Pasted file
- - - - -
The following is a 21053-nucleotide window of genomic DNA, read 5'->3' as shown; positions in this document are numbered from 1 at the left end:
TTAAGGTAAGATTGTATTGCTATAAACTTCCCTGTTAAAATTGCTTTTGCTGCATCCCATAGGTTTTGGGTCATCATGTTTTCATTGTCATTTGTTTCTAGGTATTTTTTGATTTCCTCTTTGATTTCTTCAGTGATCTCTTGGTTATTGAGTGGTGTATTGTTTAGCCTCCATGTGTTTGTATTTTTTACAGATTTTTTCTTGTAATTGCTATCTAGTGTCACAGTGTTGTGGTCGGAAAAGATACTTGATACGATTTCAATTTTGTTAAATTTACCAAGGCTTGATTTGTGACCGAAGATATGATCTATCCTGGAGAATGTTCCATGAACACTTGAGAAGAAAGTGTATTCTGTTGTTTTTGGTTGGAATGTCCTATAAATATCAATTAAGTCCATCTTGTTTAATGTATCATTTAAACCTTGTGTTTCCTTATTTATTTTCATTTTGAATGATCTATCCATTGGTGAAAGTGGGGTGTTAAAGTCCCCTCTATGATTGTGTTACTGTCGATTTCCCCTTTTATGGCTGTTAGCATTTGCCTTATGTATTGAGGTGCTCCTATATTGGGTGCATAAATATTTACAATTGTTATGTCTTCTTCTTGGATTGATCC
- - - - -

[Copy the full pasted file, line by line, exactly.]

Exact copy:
The following is a 21053-nucleotide window of genomic DNA, read 5'->3' as shown; positions in this document are numbered from 1 at the left end:
TTAAGGTAAGATTGTATTGCTATAAACTTCCCTGTTAAAATTGCTTTTGCTGCATCCCATAGGTTTTGGGTCATCATGTTTTCATTGTCATTTGTTTCTAGGTATTTTTTGATTTCCTCTTTGATTTCTTCAGTGATCTCTTGGTTATTGAGTGGTGTATTGTTTAGCCTCCATGTGTTTGTATTTTTTACAGATTTTTTCTTGTAATTGCTATCTAGTGTCACAGTGTTGTGGTCGGAAAAGATACTTGATACGATTTCAATTTTGTTAAATTTACCAAGGCTTGATTTGTGACCGAAGATATGATCTATCCTGGAGAATGTTCCATGAACACTTGAGAAGAAAGTGTATTCTGTTGTTTTTGGTTGGAATGTCCTATAAATATCAATTAAGTCCATCTTGTTTAATGTATCATTTAAACCTTGTGTTTCCTTATTTATTTTCATTTTGAATGATCTATCCATTGGTGAAAGTGGGGTGTTAAAGTCCCCTCTATGATTGTGTTACTGTCGATTTCCCCTTTTATGGCTGTTAGCATTTGCCTTATGTATTGAGGTGCTCCTATATTGGGTGCATAAATATTTACAATTGTTATGTCTTCTTCTTGGATTGATCC